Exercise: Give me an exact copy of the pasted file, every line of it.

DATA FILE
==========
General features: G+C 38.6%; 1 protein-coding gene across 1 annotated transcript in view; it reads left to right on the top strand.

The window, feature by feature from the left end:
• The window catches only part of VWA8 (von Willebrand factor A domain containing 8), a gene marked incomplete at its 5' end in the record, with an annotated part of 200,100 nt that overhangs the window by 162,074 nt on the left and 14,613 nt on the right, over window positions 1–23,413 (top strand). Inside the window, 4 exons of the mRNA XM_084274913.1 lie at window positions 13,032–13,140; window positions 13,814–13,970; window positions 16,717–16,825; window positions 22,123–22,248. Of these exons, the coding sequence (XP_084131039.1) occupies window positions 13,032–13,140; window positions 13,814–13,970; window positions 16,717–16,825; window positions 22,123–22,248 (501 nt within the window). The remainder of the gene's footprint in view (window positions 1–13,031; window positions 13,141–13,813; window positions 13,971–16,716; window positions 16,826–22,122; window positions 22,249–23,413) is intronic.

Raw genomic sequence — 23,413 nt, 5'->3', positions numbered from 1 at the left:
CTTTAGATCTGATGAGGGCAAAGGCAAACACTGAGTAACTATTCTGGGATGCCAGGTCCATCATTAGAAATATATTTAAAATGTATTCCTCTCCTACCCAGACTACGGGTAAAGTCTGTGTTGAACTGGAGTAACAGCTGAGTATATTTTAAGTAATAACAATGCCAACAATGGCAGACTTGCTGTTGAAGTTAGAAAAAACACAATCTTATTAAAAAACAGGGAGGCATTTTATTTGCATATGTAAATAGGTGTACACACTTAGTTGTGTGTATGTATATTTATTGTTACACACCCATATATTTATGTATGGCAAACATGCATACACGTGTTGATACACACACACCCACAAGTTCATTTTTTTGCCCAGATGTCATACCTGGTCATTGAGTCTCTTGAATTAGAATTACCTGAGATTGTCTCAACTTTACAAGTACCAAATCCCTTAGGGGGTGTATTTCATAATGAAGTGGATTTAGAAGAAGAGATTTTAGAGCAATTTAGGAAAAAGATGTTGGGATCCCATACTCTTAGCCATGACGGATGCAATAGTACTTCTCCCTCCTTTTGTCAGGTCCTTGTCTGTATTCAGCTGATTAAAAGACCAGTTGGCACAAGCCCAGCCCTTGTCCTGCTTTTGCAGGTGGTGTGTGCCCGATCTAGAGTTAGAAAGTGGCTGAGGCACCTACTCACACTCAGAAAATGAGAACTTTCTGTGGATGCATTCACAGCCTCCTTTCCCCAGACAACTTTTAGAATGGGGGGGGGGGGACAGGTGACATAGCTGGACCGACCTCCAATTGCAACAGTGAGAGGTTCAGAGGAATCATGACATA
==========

General features: G+C 38.6%; 1 protein-coding gene across 1 annotated transcript in view; it reads left to right on the top strand.

The window, feature by feature from the left end:
• The window catches only part of VWA8 (von Willebrand factor A domain containing 8), a gene marked incomplete at its 5' end in the record, with an annotated part of 200,100 nt that overhangs the window by 162,074 nt on the left and 14,613 nt on the right, over window positions 1–23,413 (top strand). Inside the window, 4 exons of the mRNA XM_084274913.1 lie at window positions 13,032–13,140; window positions 13,814–13,970; window positions 16,717–16,825; window positions 22,123–22,248. Of these exons, the coding sequence (XP_084131039.1) occupies window positions 13,032–13,140; window positions 13,814–13,970; window positions 16,717–16,825; window positions 22,123–22,248 (501 nt within the window). The remainder of the gene's footprint in view (window positions 1–13,031; window positions 13,141–13,813; window positions 13,971–16,716; window positions 16,826–22,122; window positions 22,249–23,413) is intronic.

Raw genomic sequence — 23,413 nt, 5'->3', positions numbered from 1 at the left:
CTTTAGATCTGATGAGGGCAAAGGCAAACACTGAGTAACTATTCTGGGATGCCAGGTCCATCATTAGAAATATATTTAAAATGTATTCCTCTCCTACCCAGACTACGGGTAAAGTCTGTGTTGAACTGGAGTAACAGCTGAGTATATTTTAAGTAATAACAATGCCAACAATGGCAGACTTGCTGTTGAAGTTAGAAAAAACACAATCTTATTAAAAAACAGGGAGGCATTTTATTTGCATATGTAAATAGGTGTACACACTTAGTTGTGTGTATGTATATTTATTGTTACACACCCATATATTTATGTATGGCAAACATGCATACACGTGTTGATACACACACACCCACAAGTTCATTTTTTTGCCCAGATGTCATACCTGGTCATTGAGTCTCTTGAATTAGAATTACCTGAGATTGTCTCAACTTTACAAGTACCAAATCCCTTAGGGGGTGTATTTCATAATGAAGTGGATTTAGAAGAAGAGATTTTAGAGCAATTTAGGAAAAAGATGTTGGGATCCCATACTCTTAGCCATGACGGATGCAATAGTACTTCTCCCTCCTTTTGTCAGGTCCTTGTCTGTATTCAGCTGATTAAAAGACCAGTTGGCACAAGCCCAGCCCTTGTCCTGCTTTTGCAGGTGGTGTGTGCCCGATCTAGAGTTAGAAAGTGGCTGAGGCACCTACTCACACTCAGAAAATGAGAACTTTCTGTGGATGCATTCACAGCCTCCTTTCCCCAGACAACTTTTAGAATGGGGGGGGGGGGACAGGTGACATAGCTGGACCGACCTCCAATTGCAACAGTGAGAGGTTCAGAGGAATCATGACATA